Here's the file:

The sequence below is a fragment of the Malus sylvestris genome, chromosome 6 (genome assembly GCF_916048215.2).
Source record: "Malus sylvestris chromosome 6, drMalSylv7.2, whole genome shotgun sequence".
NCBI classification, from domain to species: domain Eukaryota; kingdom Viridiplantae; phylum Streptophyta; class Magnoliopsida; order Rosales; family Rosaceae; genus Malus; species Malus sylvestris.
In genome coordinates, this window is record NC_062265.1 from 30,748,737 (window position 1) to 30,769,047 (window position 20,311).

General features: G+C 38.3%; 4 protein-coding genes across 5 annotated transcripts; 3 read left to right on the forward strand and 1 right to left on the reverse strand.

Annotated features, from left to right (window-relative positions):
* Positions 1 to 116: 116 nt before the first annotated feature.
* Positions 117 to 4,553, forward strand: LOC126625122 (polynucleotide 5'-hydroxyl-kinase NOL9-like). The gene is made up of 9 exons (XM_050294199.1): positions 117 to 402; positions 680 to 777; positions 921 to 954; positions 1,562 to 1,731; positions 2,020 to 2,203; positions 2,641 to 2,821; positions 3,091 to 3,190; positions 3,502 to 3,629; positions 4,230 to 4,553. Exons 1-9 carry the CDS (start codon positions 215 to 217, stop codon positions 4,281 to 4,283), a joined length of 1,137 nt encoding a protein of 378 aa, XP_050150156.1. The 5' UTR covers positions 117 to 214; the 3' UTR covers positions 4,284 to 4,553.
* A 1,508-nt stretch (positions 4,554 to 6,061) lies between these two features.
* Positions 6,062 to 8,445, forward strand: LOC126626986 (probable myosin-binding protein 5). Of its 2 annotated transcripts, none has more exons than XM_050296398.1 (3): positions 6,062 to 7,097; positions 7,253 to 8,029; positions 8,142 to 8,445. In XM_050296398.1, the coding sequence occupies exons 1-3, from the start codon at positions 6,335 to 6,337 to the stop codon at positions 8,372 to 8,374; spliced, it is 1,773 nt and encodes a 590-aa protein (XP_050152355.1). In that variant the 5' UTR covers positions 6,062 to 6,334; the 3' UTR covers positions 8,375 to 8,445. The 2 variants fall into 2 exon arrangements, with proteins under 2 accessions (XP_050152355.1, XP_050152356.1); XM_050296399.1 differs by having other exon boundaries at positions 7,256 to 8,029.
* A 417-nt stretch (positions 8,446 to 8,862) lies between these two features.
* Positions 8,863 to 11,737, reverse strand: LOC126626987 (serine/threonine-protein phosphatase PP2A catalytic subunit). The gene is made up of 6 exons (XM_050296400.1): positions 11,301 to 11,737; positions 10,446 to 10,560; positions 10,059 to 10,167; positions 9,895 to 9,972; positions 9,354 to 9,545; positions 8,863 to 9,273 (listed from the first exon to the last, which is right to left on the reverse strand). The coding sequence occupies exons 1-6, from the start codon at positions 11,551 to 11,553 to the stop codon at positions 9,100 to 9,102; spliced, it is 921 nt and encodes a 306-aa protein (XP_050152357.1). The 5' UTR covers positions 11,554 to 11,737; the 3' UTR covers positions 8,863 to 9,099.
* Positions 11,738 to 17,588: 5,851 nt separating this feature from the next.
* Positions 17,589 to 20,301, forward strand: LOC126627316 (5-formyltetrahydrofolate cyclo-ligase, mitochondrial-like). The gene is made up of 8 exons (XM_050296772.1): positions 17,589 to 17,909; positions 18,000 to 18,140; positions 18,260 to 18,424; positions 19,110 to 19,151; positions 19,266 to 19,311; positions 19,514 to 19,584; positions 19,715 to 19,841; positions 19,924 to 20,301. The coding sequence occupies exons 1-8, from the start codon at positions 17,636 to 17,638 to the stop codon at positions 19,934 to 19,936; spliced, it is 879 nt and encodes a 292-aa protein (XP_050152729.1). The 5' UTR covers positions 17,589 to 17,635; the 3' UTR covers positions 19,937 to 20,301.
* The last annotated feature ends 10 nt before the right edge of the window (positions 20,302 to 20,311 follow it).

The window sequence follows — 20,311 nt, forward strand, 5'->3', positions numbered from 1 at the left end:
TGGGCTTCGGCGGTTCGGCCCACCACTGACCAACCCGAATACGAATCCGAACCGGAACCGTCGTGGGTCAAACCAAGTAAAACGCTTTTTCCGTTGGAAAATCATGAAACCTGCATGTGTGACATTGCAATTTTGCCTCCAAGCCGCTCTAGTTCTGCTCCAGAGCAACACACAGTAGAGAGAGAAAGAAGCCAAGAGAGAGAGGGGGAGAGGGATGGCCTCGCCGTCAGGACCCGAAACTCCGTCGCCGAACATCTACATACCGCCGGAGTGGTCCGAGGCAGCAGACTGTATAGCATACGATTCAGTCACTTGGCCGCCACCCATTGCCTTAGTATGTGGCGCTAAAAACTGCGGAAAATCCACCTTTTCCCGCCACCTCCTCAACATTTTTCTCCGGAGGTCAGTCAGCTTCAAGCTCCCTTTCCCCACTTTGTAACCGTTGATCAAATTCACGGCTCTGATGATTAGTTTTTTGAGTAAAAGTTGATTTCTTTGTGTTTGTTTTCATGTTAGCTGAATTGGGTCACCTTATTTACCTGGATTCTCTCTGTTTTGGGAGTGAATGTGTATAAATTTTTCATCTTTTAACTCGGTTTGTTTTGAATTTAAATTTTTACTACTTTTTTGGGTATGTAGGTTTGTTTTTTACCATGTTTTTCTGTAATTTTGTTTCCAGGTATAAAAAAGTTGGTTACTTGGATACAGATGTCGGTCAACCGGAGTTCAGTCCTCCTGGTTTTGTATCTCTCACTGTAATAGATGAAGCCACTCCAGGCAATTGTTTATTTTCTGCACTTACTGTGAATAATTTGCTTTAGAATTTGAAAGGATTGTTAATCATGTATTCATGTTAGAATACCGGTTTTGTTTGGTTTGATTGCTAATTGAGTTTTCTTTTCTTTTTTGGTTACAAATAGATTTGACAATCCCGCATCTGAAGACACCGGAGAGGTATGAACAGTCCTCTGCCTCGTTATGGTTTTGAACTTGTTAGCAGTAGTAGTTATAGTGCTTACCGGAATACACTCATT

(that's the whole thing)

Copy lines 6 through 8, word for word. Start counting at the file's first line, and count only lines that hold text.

Annotated features, from left to right (window-relative positions):
* Positions 1 to 116: 116 nt before the first annotated feature.
* Positions 117 to 4,553, forward strand: LOC126625122 (polynucleotide 5'-hydroxyl-kinase NOL9-like). The gene is made up of 9 exons (XM_050294199.1): positions 117 to 402; positions 680 to 777; positions 921 to 954; positions 1,562 to 1,731; positions 2,020 to 2,203; positions 2,641 to 2,821; positions 3,091 to 3,190; positions 3,502 to 3,629; positions 4,230 to 4,553. Exons 1-9 carry the CDS (start codon positions 215 to 217, stop codon positions 4,281 to 4,283), a joined length of 1,137 nt encoding a protein of 378 aa, XP_050150156.1. The 5' UTR covers positions 117 to 214; the 3' UTR covers positions 4,284 to 4,553.